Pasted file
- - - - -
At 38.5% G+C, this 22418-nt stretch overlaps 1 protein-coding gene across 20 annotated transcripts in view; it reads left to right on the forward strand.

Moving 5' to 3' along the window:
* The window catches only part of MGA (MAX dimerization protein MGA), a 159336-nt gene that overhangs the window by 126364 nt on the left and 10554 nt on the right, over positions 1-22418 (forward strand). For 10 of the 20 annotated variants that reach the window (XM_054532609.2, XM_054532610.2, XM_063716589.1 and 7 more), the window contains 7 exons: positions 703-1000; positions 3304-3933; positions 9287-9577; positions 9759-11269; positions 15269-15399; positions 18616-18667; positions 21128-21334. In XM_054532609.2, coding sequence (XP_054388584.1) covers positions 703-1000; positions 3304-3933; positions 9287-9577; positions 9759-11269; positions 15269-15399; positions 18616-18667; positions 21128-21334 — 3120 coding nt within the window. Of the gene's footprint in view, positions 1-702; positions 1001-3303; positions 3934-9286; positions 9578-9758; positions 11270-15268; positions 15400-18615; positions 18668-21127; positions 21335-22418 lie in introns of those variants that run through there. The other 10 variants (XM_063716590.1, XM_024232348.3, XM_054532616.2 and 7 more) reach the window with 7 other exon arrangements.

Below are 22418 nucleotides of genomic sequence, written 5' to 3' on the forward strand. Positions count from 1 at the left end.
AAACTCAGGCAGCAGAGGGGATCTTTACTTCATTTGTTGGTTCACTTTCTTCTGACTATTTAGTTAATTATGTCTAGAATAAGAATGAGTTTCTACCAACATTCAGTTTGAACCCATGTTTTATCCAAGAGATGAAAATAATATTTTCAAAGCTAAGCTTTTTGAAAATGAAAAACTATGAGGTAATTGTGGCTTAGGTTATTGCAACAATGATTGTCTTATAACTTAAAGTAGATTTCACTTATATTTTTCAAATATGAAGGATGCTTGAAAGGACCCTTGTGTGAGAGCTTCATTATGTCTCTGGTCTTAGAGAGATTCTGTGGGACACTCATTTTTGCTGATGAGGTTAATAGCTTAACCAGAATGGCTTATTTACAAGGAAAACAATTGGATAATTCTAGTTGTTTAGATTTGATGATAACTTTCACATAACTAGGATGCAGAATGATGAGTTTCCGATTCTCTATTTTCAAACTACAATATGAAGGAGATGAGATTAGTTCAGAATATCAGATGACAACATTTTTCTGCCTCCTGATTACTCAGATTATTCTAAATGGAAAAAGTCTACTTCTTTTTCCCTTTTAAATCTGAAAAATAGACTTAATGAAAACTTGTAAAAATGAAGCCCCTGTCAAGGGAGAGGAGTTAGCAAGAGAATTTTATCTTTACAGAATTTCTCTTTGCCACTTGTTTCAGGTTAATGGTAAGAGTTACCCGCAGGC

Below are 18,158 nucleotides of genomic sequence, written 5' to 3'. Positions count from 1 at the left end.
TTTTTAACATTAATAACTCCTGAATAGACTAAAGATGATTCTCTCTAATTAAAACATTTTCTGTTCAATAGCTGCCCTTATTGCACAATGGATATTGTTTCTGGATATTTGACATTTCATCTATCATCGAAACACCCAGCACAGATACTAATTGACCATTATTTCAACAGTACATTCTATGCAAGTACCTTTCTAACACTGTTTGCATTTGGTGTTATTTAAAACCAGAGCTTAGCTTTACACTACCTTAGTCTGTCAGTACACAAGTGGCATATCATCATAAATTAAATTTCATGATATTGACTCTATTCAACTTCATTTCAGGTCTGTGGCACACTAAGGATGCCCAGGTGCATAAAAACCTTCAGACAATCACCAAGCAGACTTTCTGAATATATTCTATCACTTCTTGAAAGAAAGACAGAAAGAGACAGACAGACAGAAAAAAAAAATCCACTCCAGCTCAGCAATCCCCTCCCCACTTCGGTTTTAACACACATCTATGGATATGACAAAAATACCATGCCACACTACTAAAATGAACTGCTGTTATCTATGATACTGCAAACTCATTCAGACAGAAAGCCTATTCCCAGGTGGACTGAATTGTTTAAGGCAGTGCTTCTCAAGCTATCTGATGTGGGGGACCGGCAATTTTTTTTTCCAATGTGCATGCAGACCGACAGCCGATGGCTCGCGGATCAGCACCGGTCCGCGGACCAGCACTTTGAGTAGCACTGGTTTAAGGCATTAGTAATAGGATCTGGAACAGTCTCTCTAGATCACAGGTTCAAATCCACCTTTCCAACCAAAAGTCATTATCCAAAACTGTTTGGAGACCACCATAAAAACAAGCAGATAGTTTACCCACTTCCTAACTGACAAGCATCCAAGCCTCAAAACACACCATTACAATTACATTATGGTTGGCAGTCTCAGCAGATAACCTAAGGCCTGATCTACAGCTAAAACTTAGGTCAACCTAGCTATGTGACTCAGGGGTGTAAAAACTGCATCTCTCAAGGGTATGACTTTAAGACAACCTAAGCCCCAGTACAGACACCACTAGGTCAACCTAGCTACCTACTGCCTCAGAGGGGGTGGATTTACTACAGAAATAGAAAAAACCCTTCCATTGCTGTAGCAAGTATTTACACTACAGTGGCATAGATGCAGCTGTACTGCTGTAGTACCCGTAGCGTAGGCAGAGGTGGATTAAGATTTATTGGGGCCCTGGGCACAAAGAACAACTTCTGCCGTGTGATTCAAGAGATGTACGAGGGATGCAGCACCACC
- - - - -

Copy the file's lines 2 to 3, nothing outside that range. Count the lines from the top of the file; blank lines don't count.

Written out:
Moving 5' to 3' along the window:
* The window catches only part of MGA (MAX dimerization protein MGA), a 159336-nt gene that overhangs the window by 126364 nt on the left and 10554 nt on the right, over positions 1-22418 (forward strand). For 10 of the 20 annotated variants that reach the window (XM_054532609.2, XM_054532610.2, XM_063716589.1 and 7 more), the window contains 7 exons: positions 703-1000; positions 3304-3933; positions 9287-9577; positions 9759-11269; positions 15269-15399; positions 18616-18667; positions 21128-21334. In XM_054532609.2, coding sequence (XP_054388584.1) covers positions 703-1000; positions 3304-3933; positions 9287-9577; positions 9759-11269; positions 15269-15399; positions 18616-18667; positions 21128-21334 — 3120 coding nt within the window. Of the gene's footprint in view, positions 1-702; positions 1001-3303; positions 3934-9286; positions 9578-9758; positions 11270-15268; positions 15400-18615; positions 18668-21127; positions 21335-22418 lie in introns of those variants that run through there. The other 10 variants (XM_063716590.1, XM_024232348.3, XM_054532616.2 and 7 more) reach the window with 7 other exon arrangements.